Right to admission is reserved by the promoter and event venue.”
Despite these claims, Sandbag when contacted seemed largely uninterested when presented with information on ticket resales: “Thank you for raising this to us. We are aware of this” and “We’re keeping an eye on the secondary markets”.
Somehow i doubt it, as I’m certain if they really wanted to eradicate this market, they could easily find the details of the seller, ticket reference and intent to sell without any real fuss. I suppose it’s pointless and meaningless for bands and management when they’ve done their job. The concert sold out (was that ever a doubt?) and whatever happens on the secondary market is completely irrelevant to them on a financial level. They still get paid the agreed amount at the end of the day.
Perhaps the problem is more deeply rooted with the ticket sellers themselves. Some ticket companies allegedly hold back tickets before they are released and put them on sale on secondary ticketing websites such as Viagogo and TicketStub/Stubhub at highly inflated “market value” prices. I suppose there’s an internal team who “purchase” the tickets before the music fans can get to them, which again doesn’t affect the agreed fees for the band/management/tour promotors and venues. still, when that happens, you know something isn’t right.
How about this for an idea – implement the same rules that Glastonbury has successfully initiated, with ID checks, pre-registration sign-ups and waiting lists to separate the people who genuinely want to enjoy the festival from the people who want to exploit them? I’m convinced this would eradicate the problem, as it would take away the comfort of anonymity – people wouldn’t want to be seen as nasty, money-grabbing scumbag touts. Having talked to many music fans, there seems to be a lot of enthusiasm for this idea. I’m certain that if the person selling the £5,500 ticket had been subject to an ID checker, using their real name rather than punching in a random name on Gumtree communicating anonymously under the Gumtree mask, they would’ve thought twice.
I know this from experience because I can tell you that, when you meet your would-be tout face-to-face completely randomly in Barcelona during Primavera festival, the seller will express shame and embarrassment and apologise profusely. [Editor’s note: this story deserves to be told in full. Below are the text messages Amadeep was sent by an amateur tout he’d threatened to report. In the end Ama felt sorry for him (you’ll understand why in a minute) and didn’t report him, but he did share the conversation while we were at Primavera together. Which is when it suddenly got weird; literally five minutes after showing the texts to us, which included a photo of the sender, we walked passed the man himself. Ama’s partner went up to make sure it was him, before forcing Ama into a hilariously awkward conversation with him while we all pissed ourselves laughing at the uncanniness of it all. One of the most bizarre coincidences ever. Anyway, back to Ama…]
Mr. REDACTED sent a message thereafter asking not to reveal their name/details, something I told him I wouldn’t do as I’m not trying to create a witchhunt here. But maybe people who think it’s reasonable to profit need to be named and shamed, because it was shocking to see how many “regular” people were open to fleecing fellow gig-goers. Not your scurvy-ridden, flat-cap wearing Del Boy wannabes marauding the venues to make a fast buck, but people like you and me. I know times are tough and the opportunity to secure some easy cash is tempting but it’s ridiculous how easy it is for people to do when they don’t have to face you. At least street touts have the balls to look you in the eye with a toothless smile on their face as they rip you off. Until there is a registration system put in place, how about contacting them, seeing if they are legitimately re-selling the tickets (the profit margin is irrelevant [although recent proposals have argued that 10% on top of face value should be considered the upper limit]) and if they are – report them to the relevant parties such as the venue, ticket agency… hell, even the band/management. I think it’s clear that no one apart from actual music fans care about this and although it’s not illegal, it contradicts most venue and ticket holders’ terms and conditions.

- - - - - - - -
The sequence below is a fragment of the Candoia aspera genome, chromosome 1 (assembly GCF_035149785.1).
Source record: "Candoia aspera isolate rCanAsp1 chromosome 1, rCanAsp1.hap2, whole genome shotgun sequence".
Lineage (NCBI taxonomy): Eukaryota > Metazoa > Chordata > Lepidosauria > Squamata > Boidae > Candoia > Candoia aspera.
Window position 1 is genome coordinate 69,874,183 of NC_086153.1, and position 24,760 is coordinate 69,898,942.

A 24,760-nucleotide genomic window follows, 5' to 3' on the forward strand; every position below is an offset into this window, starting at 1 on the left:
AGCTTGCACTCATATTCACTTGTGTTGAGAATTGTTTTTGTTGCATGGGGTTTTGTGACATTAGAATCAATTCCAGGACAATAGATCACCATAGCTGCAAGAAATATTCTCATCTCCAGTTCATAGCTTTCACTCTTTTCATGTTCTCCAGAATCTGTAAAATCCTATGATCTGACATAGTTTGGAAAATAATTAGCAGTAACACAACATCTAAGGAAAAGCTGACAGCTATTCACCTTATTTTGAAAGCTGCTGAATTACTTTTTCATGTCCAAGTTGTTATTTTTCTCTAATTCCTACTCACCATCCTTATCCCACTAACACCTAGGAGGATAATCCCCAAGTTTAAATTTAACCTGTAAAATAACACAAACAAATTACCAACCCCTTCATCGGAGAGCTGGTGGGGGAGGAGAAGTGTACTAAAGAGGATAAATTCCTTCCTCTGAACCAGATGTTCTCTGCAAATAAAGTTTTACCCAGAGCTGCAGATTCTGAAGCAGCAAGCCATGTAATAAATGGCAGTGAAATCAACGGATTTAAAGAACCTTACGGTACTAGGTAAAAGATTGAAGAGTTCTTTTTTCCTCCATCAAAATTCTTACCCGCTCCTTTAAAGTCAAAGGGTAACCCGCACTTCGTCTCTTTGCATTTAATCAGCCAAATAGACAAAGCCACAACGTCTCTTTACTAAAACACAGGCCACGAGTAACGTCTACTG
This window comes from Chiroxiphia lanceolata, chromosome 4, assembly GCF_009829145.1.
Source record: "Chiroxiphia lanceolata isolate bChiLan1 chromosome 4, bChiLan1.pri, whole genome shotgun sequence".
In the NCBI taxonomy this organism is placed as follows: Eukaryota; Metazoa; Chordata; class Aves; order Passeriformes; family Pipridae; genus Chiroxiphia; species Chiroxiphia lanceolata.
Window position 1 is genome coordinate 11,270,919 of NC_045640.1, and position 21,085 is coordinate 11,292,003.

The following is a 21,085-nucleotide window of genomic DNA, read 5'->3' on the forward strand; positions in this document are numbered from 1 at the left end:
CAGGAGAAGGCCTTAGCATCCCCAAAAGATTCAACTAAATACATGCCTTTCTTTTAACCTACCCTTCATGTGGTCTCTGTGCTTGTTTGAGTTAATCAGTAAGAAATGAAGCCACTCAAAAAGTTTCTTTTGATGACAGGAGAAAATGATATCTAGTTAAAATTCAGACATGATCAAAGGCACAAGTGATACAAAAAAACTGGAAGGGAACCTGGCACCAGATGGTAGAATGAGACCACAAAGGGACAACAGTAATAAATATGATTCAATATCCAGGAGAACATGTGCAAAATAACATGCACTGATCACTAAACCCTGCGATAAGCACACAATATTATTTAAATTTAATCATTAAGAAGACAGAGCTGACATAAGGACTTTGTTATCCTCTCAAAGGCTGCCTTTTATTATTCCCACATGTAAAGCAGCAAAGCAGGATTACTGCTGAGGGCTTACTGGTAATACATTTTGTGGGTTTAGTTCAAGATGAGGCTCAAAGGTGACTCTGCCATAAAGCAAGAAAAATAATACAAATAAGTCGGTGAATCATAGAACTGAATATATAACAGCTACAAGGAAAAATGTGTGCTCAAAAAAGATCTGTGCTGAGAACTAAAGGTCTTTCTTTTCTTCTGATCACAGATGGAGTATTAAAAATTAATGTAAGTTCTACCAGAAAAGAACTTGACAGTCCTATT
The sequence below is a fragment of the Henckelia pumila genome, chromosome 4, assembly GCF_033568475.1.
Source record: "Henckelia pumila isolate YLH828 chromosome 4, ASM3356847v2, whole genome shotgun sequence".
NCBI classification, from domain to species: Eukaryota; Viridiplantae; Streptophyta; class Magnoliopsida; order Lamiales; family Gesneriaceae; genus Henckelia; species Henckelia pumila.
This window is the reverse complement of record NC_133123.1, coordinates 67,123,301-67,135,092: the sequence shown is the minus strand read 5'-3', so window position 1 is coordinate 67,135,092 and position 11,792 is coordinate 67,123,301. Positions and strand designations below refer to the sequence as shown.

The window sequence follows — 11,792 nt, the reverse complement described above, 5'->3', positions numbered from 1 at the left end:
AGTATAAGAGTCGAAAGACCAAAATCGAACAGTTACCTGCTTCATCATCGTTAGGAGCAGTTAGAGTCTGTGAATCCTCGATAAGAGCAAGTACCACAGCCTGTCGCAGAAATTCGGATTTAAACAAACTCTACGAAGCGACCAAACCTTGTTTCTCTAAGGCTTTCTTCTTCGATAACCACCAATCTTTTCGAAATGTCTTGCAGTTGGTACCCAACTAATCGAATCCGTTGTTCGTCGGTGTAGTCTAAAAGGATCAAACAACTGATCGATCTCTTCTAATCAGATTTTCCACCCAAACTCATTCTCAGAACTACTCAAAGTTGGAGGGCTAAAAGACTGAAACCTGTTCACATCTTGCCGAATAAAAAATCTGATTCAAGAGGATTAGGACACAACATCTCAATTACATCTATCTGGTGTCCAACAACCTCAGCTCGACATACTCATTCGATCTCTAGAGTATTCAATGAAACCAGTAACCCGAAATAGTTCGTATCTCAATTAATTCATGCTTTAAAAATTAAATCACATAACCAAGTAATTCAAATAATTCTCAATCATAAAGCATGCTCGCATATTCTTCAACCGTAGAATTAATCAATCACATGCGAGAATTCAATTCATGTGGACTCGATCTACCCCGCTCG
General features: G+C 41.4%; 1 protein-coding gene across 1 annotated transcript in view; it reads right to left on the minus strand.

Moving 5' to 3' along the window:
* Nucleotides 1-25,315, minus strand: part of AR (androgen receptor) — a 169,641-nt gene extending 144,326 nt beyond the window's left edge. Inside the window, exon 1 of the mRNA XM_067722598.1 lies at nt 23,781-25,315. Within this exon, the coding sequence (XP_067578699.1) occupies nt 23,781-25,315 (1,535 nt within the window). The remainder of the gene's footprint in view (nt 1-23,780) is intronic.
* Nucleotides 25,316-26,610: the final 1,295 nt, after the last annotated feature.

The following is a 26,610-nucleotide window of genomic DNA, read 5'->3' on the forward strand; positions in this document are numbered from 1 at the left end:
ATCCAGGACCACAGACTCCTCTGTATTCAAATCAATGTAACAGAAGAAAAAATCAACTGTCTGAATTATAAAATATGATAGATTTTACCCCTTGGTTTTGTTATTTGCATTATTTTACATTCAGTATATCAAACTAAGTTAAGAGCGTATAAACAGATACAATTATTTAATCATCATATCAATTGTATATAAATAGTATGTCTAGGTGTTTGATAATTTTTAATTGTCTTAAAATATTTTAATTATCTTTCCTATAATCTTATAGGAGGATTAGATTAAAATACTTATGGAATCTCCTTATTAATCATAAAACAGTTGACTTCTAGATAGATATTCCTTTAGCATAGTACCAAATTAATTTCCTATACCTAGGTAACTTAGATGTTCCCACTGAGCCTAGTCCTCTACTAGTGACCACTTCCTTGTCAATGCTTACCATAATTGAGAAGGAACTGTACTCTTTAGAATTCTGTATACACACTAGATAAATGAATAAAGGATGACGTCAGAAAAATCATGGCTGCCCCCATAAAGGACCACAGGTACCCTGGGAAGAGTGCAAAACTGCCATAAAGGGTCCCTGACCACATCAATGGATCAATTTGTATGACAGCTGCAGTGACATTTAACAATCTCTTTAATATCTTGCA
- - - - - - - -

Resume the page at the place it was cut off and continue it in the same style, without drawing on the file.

How can we stop this going forward and get music ticketing to align with the same rules that apply to sports? Lobby the government? The Conservative Culture Minister surely will be outraged about this, surely? Fat chance! Of course they aren’t. This very government rejected clear proposals to ensure tickets for popular sports matches and music events are not resold for a huge profit and should instead be decided by “supply and demand” – jargon meaning whatever fans can be convinced to pay. From an article in The Independent last year:
“The Government believes that prices should be set by supply and demand in the secondary ticketing market,” said culture minister Tracey Crouch in response to a question from a Labour MP Chris Bryant had written to ministers to ask them what steps they were taking ensure that tickets for the Rugby World Cup and Ashes cricket tests were sold at their face value. The free-market rhetoric of ‘supply and demand’ contrasts with government positioning before the election which saw headlines proclaiming a crackdown on ticket touts. Sports minister Lord Moynihan, the former chairman of the British Olympic Association, said at the time: “This harvesting is now out of control and volumes of tickets are acquired on such a scale it is proving hard if not impossible for genuine music and sports fans to purchase a ticket at face value for high-demand events.”
Inflated prices are likely to mean that fans on lower incomes aren’t able to afford tickets for shows, meaning the decision of whether to attend will have already been taken for them. The good news is the fans are already fighting back. The Government committed itself to a further inquiry into the secondary ticketing market which was published recently, and this seems to have inspired a movement.
A new ‘fanfair alliance’ has now been announced to campaign against ticket touting. With the backing of over 40 individuals and companies from across the music community, as well as an assortment of trade bodies representing artists, songwriters, labels, managers, producers and independent promoters and venues, the new campaign has four key objectives on its agenda in a bid to constrain the resale of tickets to in-demand shows at considerable mark-ups. You can take a look at the official website and get involved here. Let’s hope it’s a successful campaign. Until then, if you see people selling tickets at an insane mark-up on Gumtree, you know what to do…